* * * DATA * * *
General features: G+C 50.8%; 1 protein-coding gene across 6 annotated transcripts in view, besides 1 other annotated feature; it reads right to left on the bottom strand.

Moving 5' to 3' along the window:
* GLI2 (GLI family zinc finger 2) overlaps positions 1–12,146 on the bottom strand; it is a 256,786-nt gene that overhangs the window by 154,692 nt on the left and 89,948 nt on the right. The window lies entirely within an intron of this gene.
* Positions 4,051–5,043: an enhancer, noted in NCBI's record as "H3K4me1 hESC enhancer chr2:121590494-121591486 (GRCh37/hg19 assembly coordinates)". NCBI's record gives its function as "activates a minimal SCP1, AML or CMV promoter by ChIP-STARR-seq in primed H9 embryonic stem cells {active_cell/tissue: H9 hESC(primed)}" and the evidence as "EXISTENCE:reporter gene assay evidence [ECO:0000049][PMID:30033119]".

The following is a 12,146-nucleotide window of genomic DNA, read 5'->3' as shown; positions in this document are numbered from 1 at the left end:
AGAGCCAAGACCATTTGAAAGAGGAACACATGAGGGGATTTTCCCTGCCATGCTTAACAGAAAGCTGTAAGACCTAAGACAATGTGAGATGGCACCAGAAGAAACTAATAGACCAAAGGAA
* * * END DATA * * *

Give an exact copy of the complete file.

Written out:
General features: G+C 50.8%; 1 protein-coding gene across 6 annotated transcripts in view, besides 1 other annotated feature; it reads right to left on the bottom strand.

Moving 5' to 3' along the window:
* GLI2 (GLI family zinc finger 2) overlaps positions 1–12,146 on the bottom strand; it is a 256,786-nt gene that overhangs the window by 154,692 nt on the left and 89,948 nt on the right. The window lies entirely within an intron of this gene.
* Positions 4,051–5,043: an enhancer, noted in NCBI's record as "H3K4me1 hESC enhancer chr2:121590494-121591486 (GRCh37/hg19 assembly coordinates)". NCBI's record gives its function as "activates a minimal SCP1, AML or CMV promoter by ChIP-STARR-seq in primed H9 embryonic stem cells {active_cell/tissue: H9 hESC(primed)}" and the evidence as "EXISTENCE:reporter gene assay evidence [ECO:0000049][PMID:30033119]".

The following is a 12,146-nucleotide window of genomic DNA, read 5'->3' as shown; positions in this document are numbered from 1 at the left end:
AGAGCCAAGACCATTTGAAAGAGGAACACATGAGGGGATTTTCCCTGCCATGCTTAACAGAAAGCTGTAAGACCTAAGACAATGTGAGATGGCACCAGAAGAAACTAATAGACCAAAGGAA